A number of pests and diseases can attack azaleas, the best defence is to ensure that they are planted in the right place and are growing well. Healthy, happy azaleas suffer far fewer problems than sickly ones.

Trimming dead heads of azaleas using secateurs

Trim lightly to remove fading flowers

(Image credit: Future)

What’s the difference between an azalea and a rhododendron?

All azaleas are rhododendrons, but only some rhododendrons are azaleas. Let me explain. Scientifically speaking, azaleas are just one of the many groups of plants classified as Rhododendron. 

They were once considered so different from other rhododendrons that they deserved classification separately but no longer. There are certain botanical details that mark them out as different from other rhododendrons but not so very different as to be treated separately.

Azalea ‘Charlotte Megan’

Azaleas are classed as rhododendrons, this is ‘Charlotte Megan’

(Image credit: Future)

Are there azaleas that flower at two different seasons?

Yes, there are now four groups azaleas that not only flower in the spring, but also flower again later in the season, adding extra interest to your garden borders throughout the year. They are also more cold hardy (USDA zone 6) and also more heat tolerant (USDA zone 9) than many azaleas.

The best known are the Encore Azaleas that flower in spring, summer and fall. There are now more than 30 varieties and they come in a wide range of vivid and pastel colors. They are either dwarf 3x3ft (90x90cm), or intermediate, 4x4ft (1.2x1.2m) in size.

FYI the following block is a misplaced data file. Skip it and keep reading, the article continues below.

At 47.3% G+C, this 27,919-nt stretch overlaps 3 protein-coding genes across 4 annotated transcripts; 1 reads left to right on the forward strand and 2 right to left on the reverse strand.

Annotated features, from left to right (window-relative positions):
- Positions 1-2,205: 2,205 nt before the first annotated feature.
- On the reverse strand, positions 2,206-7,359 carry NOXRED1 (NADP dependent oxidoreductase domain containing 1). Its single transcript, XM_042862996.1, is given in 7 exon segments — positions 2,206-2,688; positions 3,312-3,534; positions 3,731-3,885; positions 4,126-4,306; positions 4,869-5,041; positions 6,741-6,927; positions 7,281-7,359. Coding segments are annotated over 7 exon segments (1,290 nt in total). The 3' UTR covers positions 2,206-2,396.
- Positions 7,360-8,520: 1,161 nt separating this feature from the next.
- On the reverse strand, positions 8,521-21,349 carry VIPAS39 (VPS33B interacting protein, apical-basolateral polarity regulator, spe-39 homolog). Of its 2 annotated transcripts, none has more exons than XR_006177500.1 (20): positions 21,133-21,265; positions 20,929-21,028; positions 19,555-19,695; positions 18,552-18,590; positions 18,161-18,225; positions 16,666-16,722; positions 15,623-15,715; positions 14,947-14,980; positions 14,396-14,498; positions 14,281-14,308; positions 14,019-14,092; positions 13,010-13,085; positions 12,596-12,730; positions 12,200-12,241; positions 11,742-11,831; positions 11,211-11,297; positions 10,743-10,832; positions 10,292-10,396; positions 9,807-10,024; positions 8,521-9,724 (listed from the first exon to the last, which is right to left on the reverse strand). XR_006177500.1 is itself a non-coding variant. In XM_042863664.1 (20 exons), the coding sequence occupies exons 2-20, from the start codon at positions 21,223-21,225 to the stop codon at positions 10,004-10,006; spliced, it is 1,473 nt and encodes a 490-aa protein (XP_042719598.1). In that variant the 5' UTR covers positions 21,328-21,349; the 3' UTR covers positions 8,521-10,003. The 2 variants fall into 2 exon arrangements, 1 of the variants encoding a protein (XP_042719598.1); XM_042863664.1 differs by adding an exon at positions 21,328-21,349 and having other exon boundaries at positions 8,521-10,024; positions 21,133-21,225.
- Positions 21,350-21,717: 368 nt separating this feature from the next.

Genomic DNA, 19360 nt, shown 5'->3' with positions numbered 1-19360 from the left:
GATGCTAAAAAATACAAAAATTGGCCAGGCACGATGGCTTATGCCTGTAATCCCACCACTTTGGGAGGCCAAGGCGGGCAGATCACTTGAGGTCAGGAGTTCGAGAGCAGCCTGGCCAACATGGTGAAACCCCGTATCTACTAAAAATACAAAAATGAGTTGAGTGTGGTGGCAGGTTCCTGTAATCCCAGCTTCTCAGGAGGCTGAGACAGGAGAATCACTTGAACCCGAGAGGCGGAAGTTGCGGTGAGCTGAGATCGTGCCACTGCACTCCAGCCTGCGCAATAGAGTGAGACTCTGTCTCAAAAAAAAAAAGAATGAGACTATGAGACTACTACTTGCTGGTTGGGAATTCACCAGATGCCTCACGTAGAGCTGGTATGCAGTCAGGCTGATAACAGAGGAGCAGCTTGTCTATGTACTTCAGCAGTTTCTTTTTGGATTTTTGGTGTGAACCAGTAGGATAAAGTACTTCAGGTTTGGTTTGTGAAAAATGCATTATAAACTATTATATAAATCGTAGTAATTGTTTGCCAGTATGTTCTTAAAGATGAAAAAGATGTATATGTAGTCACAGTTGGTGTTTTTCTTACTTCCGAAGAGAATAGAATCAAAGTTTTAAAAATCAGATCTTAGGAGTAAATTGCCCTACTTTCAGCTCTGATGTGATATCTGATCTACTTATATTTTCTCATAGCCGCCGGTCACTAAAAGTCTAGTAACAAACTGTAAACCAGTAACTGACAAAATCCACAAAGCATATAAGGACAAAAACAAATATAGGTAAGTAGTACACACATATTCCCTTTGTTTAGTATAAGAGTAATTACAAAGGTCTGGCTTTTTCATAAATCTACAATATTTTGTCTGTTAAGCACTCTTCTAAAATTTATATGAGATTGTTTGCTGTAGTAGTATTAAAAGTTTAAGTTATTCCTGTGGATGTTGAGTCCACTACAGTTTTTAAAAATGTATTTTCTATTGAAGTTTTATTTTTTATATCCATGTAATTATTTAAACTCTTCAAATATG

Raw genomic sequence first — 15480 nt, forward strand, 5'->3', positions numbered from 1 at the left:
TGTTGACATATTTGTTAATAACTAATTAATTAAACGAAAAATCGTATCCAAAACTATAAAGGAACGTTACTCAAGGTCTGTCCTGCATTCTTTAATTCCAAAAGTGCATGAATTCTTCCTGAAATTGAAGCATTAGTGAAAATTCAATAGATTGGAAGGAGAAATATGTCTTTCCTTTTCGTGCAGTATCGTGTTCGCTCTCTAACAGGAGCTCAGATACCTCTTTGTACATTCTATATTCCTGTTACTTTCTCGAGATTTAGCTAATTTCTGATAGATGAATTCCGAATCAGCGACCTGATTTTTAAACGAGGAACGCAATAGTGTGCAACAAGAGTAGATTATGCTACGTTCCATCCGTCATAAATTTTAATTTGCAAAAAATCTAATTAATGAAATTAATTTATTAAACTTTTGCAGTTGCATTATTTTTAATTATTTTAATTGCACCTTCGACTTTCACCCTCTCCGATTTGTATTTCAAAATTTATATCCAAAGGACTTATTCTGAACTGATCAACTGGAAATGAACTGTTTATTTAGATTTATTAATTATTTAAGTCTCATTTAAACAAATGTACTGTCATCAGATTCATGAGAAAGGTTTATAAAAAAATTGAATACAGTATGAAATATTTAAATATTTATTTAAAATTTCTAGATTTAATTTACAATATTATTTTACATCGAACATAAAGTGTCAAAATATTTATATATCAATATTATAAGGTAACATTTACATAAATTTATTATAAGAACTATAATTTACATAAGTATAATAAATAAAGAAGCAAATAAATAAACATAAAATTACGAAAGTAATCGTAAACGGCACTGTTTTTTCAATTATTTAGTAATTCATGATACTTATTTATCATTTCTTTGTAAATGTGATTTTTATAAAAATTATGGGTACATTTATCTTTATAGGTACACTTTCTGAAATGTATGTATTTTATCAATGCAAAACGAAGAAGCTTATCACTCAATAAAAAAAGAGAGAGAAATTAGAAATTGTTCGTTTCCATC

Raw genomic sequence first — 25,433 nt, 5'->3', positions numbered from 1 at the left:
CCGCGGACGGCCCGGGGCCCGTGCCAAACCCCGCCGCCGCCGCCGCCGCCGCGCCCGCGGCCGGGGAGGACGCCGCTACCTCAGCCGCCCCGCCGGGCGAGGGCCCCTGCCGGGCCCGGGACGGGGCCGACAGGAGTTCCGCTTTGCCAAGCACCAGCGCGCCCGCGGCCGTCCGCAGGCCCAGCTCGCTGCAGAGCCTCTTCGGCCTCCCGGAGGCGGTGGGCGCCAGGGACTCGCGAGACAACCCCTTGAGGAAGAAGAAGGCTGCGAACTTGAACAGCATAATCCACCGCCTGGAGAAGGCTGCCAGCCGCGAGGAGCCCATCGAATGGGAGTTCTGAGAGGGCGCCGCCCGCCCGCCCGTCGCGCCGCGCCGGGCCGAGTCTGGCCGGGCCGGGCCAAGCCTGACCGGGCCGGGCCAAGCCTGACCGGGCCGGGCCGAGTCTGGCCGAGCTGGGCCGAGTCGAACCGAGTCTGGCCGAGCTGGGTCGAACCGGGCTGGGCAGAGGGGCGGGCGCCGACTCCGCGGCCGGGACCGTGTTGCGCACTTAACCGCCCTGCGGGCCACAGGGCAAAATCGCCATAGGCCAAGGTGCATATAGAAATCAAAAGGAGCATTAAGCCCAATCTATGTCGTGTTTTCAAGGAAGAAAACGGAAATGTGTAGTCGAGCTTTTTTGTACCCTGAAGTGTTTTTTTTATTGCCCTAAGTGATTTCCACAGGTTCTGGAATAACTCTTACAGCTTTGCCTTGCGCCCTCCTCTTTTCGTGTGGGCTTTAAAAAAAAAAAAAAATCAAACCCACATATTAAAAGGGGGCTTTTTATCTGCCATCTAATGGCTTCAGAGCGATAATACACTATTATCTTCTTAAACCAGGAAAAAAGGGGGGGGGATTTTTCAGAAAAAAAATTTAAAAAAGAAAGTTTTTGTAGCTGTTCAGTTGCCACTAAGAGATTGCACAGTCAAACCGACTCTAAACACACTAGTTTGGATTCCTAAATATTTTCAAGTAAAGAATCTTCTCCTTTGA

There are also the Bloom-a-Thon azaleas (five varieties), the ReBloom azaleas (six varieties), the Bloom 'N Again azaleas (nine varieties), which are more cold hardy than most (USDA zone 6), and the Perfecto Mundo (six varieties) azaleas which are especially good in spring but also flower later.


Encore is a re-blooming series, this is ‘Autumn Belle’ 

(Image credit: Botanic World / Alamy Stock Photo)

Why aren't my azaleas blooming?

  • Sun and shade: Most azaleas prefer four to six hours of sunshine each day to encourage blooming. However, too much sun will dry them out quickly or scorch the leaves, too much shade will encourage spindly growth and sparse flowering. Different types also have their own preferences so check the tag carefully.
  • Watering: Azaleas dislike drought and also hate waterlogged soil so try to create a balance and ensure that the soil is consistently damp. If you have more than one or two azaleas, consider installing a drip irrigation system.
  • Trimming: Pruning shrubs at the wrong time can prevent flowering. It can be tempting to prune in spring or fall but this usually results in flower buds being cut off. If you decide to prune, do so as the spring flowers are fading.
  • Fertilizer: One application of a specific granular azalea, camellia and rhododendron feed in spring is usually all that azaleas need. Plants that are looking sickly or growing slowly, especially those in containers, may benefit from two or three doses of a specific liquid feed.
  • Weather: Spring frosts can kill new shoots and flower buds. Your azaleas may take time to recover and there will be no flowers. Protect plants from frost at this delicate stage, cover your plants with a frost blanket – or even old bedsheets.

Planting a plnt plant in glazed terracotta pot, adding ericaceous compost

Sickly plants will benefit from 2-3 doses of liquid feed

(Image credit: Dorling Kindersley ltd / Alamy Stock Photo)

Are azaleas deer resistant?

No, we must be honest: if you have deer in your yard they will eat your azaleas. If there are deer in your neighborhood, and you cannot fence your yard to keep them out, try one of the deer deterrents but if the deer are hungry they will even eat your treated azaleas. If it continues to be a problem, you may have better luck growing a selection of deer-resistant plants in your yard instead.